Note: In the following joint critique, John wrote the first film review, the video, audio, extras, and parting thoughts, and Jason wrote the second film review.
The Film According to John:
Some movies are worth their weight in gold if only for the performance of a single actor or actress. Such is the case with "The Queen," director Stephen Frears' 2006 examination of the British Royal family in the aftermath of Princess Diana's tragic death in 1997. The film stars Helen Mirren as Her Majesty Queen Elizabeth II, and Ms. Mirren puts in a bravura performance, one that will leave you wondering if she hadn't co-inhabited the real Queen's body and soul. Yet the portrayal is no mere imitation; Mirren creates a living, breathing Queen Elizabeth that goes beyond the public image and into the woman's very being, a performance worthy of Ms. Mirren's receiving an Academy Award for Best Actress of the year.
Jason will discuss some of the film's bigger themes and conflicts, the struggles between the Royals and the young, new Prime Minister, Tony Blair, on how to handle what the Queen and her family figured would blow over in a couple of days and what Blair saw as a situation having the makings of a national crisis. I'd rather talk about the more-personal nature of Queen Elizabeth, the Royals, and Blair as the movie reveals them. "The Queen" is a serious, if somewhat fictional, look behind-the-scenes at the Royal household, and while it is not an entirely flattering portrait, it not one without its humorous moments as well.
From the outset, we observe a note of playfulness in Frears' tone, as Her Majesty looks askance at us from the opening title. Then the story begins with the Queen watching the Blair election and regretting that as Royalty she is not entitled to vote, not entitled to be partial. Bummer; one of the disadvantages of being a monarch. As Shakespeare wrote (and the movie quotes), "Uneasy lies the head that wears a crown." I should say. Have you ever tried to sleep with a crown on?
Tony Blair (Michael Sheen) in his first years of office was one Great Britain's most popular Prime Ministers. He was all for modernization, but he stopped short of suggesting the elimination of the monarchy. That was an institution that as a politician Blair didn't dare touch. Yet the movie shows us how dangerously close the British people were to demanding such a change. At one point after Diana's death, polls showed that one in four subjects favored abandoning the idea of kings and queens. It seriously worried the Queen, to the point of her wondering if Blair intended to try and modernize her as well. The British have been grappling for years with the problem of their monarchs being mere figureheads, but how do you dump so cherished an institution?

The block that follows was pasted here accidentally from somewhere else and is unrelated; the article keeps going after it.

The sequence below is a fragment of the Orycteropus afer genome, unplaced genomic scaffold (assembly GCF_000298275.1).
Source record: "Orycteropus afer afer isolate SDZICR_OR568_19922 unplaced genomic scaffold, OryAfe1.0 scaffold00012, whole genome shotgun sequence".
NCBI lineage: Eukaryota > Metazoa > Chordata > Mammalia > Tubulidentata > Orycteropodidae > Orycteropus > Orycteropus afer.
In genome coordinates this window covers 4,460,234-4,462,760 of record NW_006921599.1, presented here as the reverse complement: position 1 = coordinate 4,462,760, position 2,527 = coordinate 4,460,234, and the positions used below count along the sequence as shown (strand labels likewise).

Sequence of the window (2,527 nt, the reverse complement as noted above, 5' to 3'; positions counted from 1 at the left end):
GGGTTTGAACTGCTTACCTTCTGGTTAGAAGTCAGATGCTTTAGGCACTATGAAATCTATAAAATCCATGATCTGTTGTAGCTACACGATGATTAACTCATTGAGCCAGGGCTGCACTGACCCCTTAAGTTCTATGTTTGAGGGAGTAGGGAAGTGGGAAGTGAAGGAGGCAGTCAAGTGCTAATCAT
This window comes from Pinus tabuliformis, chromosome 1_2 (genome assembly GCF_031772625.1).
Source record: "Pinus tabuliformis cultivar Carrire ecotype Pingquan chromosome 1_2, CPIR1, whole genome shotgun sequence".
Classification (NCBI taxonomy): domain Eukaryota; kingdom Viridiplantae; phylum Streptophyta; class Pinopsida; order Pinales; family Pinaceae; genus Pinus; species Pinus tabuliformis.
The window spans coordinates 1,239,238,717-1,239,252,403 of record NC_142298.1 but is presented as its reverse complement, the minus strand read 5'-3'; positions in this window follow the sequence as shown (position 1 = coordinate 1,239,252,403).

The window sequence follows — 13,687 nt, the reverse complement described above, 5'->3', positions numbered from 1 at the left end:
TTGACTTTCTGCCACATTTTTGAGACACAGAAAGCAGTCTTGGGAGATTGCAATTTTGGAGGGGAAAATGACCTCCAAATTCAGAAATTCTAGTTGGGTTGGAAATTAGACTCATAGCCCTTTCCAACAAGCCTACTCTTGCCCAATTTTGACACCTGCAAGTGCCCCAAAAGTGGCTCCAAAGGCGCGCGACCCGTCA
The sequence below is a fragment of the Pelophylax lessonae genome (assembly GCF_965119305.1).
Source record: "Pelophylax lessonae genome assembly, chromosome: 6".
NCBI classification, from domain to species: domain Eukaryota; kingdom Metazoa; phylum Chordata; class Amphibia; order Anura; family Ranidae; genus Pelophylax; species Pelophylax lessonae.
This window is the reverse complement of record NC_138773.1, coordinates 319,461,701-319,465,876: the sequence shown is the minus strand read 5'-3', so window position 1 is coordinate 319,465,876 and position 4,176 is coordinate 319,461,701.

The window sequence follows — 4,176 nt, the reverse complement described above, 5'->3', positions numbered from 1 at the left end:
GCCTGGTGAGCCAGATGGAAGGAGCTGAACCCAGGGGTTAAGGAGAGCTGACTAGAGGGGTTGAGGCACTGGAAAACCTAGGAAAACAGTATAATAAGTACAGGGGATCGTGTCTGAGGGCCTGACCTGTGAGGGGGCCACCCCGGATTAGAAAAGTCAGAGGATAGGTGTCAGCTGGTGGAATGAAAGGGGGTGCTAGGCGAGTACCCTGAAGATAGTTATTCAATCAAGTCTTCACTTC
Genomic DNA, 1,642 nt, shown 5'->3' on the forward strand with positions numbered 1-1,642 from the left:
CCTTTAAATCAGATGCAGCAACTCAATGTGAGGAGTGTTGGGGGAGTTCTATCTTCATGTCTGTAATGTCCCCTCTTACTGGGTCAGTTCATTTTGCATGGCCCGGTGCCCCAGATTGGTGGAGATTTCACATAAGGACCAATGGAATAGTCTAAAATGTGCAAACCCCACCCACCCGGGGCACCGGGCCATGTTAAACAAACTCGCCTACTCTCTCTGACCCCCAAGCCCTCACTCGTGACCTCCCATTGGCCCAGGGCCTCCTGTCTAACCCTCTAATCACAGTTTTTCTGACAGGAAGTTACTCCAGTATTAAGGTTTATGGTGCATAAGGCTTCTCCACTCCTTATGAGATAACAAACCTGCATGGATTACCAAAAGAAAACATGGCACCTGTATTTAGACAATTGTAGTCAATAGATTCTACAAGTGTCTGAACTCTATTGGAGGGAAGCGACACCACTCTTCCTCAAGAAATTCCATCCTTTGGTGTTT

Anyway, the Monarch's job is "to advise, guide, and warn the government of the day," as well as to accept the newly elected Prime Minister to his post, so that's where our movie really begins. Her Majesty appears early on to be rather stuffy, a product of her upbringing; she was taught to be Queen and serve her people with a quiet dignity. Mirren portrays her as so formal at first that it's amusing. Poor Tony Blair, who clearly does not agree with the rigorous protocol demanded of a thousand years of court custom, must learn to bow properly in the Queen's "presence," never to turn his back on her when exiting a room, and other pleasantries he's not quite up to. Blair seems practically petrified at his first face-to-face meeting with her. She, on the other hand, is used to Prime Ministers coming and going. Blair, she informs him, is her tenth Prime Minister, starting with Winston Churchill. How does that make him feel? Nor does she approve of Blair's insistence that his staff and other government officials be on a first-name basis with one another. No, the Queen would never call him "Tony," and, yes, the Queen carries her handbag with her everywhere she goes.
In Mirren's hands, the Queen is both courtly and dignified, as her public image would indicate, and at the same time human and vulnerable, as her personal life must inevitably be. She wants very much for her subjects to like her, and it causes her great stress when she learns, perhaps for the first time in her life, that maybe, just maybe, they could do without her, especially when she appears unintentionally to behave in a callous manner toward the death of the Princess.
Conversely, James Cromwell portrays her husband, Prince Philip, as a thorough prig, a royal pain in the behind. I have no idea if the Prince is actually as heartless as the filmmakers depict him here, I would hope not, but let us say it is not a flattering portrait. Prince Charles (Alex Jennings) and the Queen Mother (Silvia Syms) come off far more sympathetically. Which brings up another point: Frears tells us the movie is not supposed to represent reality in any literal sense; for instance, much of the dialogue is made up. It is a story, after all, but a very true-to-life one and, by all accounts, a fairly accurate one.